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Perinatal and psychosocial circumstances associated with risk of attempted suicide, non-suicidal self-injury and psychiatric service use. A longitudinal study of young people

Overview of attention for article published in BMC Public Health, November 2011
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About this Attention Score

  • Above-average Attention Score compared to outputs of the same age (57th percentile)
  • Average Attention Score compared to outputs of the same age and source

Mentioned by

twitter
4 tweeters

Citations

dimensions_citation
19 Dimensions

Readers on

mendeley
93 Mendeley
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Title
Perinatal and psychosocial circumstances associated with risk of attempted suicide, non-suicidal self-injury and psychiatric service use. A longitudinal study of young people
Published in
BMC Public Health, November 2011
DOI 10.1186/1471-2458-11-875
Pubmed ID
Authors

Robert Young, Vincent Riordan, Cameron Stark

Abstract

Past studies using large population based datasets link certain perinatal circumstances (birth weight, parity, etc) with mental health outcomes such as suicide, self-harm and psychiatric problems. Problematically, population datasets omit a number of social confounds. The aim of this study is to replicate past research linking perinatal circumstances and mental health (suicidality and use of psychiatric services) and to determine if such associations remain after adjusting for social circumstances.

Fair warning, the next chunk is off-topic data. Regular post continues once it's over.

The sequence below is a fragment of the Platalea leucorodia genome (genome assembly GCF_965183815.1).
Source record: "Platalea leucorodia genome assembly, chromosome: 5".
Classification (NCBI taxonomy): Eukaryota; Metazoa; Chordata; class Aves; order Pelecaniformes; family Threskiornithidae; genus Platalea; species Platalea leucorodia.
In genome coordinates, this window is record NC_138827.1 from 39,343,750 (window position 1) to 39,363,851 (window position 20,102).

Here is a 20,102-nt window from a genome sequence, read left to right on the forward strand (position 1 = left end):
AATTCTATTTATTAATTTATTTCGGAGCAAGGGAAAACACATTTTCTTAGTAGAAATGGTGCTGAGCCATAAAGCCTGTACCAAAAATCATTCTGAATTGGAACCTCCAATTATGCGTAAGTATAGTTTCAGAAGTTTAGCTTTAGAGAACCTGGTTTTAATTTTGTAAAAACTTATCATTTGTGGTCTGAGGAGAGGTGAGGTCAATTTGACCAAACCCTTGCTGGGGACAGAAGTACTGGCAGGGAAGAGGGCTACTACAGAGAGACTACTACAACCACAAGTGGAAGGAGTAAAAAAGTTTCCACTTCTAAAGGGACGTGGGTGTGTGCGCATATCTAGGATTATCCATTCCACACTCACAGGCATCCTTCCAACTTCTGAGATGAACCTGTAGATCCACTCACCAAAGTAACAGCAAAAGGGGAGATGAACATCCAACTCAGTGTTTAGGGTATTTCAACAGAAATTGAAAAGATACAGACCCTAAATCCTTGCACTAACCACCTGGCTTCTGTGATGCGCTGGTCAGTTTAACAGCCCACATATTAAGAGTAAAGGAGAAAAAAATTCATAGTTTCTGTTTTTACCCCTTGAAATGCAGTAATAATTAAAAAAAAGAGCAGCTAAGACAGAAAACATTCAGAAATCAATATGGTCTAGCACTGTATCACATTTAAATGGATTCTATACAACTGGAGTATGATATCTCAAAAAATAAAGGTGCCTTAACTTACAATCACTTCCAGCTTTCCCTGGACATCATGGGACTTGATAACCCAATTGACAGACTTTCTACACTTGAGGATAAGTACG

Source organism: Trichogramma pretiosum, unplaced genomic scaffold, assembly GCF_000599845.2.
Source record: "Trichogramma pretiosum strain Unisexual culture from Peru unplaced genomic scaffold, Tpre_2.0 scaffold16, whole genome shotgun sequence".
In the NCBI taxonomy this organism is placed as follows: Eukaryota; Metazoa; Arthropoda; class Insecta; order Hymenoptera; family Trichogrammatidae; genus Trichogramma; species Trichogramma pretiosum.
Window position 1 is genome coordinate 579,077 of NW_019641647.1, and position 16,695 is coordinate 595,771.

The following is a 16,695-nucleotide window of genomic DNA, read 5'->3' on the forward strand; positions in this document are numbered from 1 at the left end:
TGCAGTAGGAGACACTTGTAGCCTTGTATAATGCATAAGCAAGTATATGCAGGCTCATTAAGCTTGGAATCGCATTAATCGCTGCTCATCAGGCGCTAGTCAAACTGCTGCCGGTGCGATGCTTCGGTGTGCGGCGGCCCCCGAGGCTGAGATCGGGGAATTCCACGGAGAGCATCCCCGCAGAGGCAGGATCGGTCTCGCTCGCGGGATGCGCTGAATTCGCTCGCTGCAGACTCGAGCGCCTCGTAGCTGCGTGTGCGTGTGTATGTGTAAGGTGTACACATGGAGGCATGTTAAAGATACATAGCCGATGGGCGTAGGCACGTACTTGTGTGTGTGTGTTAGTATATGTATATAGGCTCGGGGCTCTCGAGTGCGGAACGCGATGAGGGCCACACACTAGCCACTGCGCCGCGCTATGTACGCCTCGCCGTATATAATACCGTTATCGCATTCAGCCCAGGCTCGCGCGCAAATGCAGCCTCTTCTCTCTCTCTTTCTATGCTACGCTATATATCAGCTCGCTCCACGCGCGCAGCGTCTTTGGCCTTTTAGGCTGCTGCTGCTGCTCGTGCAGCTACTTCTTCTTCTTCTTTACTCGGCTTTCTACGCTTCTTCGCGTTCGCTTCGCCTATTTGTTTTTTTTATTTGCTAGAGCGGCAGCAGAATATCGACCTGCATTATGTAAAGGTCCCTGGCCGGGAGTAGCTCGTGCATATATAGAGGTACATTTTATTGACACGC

Twitter Demographics

The data shown below were collected from the profiles of 4 tweeters who shared this research output. Click here to find out more about how the information was compiled.

Mendeley readers

The data shown below were compiled from readership statistics for 93 Mendeley readers of this research output. Click here to see the associated Mendeley record.

Geographical breakdown

Country Count As %
United States 1 1%
Portugal 1 1%
Australia 1 1%
Canada 1 1%
Unknown 89 96%

Demographic breakdown

Readers by professional status Count As %
Student > Ph. D. Student 14 15%
Researcher 14 15%
Student > Bachelor 12 13%
Student > Master 12 13%
Student > Doctoral Student 9 10%
Other 16 17%
Unknown 16 17%
Readers by discipline Count As %
Psychology 25 27%
Medicine and Dentistry 17 18%
Social Sciences 10 11%
Nursing and Health Professions 6 6%
Agricultural and Biological Sciences 4 4%
Other 8 9%
Unknown 23 25%

Attention Score in Context

This research output has an Altmetric Attention Score of 3. This is our high-level measure of the quality and quantity of online attention that it has received. This Attention Score, as well as the ranking and number of research outputs shown below, was calculated when the research output was last mentioned on 14 June 2012.
All research outputs
#7,097,977
of 13,735,586 outputs
Outputs from BMC Public Health
#5,328
of 9,468 outputs
Outputs of similar age
#85,972
of 205,498 outputs
Outputs of similar age from BMC Public Health
#306
of 636 outputs
Altmetric has tracked 13,735,586 research outputs across all sources so far. This one is in the 47th percentile – i.e., 47% of other outputs scored the same or lower than it.
So far Altmetric has tracked 9,468 research outputs from this source. They typically receive a lot more attention than average, with a mean Attention Score of 11.1. This one is in the 42nd percentile – i.e., 42% of its peers scored the same or lower than it.
Older research outputs will score higher simply because they've had more time to accumulate mentions. To account for age we can compare this Altmetric Attention Score to the 205,498 tracked outputs that were published within six weeks on either side of this one in any source. This one has gotten more attention than average, scoring higher than 57% of its contemporaries.
We're also able to compare this research output to 636 others from the same source and published within six weeks on either side of this one. This one is in the 48th percentile – i.e., 48% of its contemporaries scored the same or lower than it.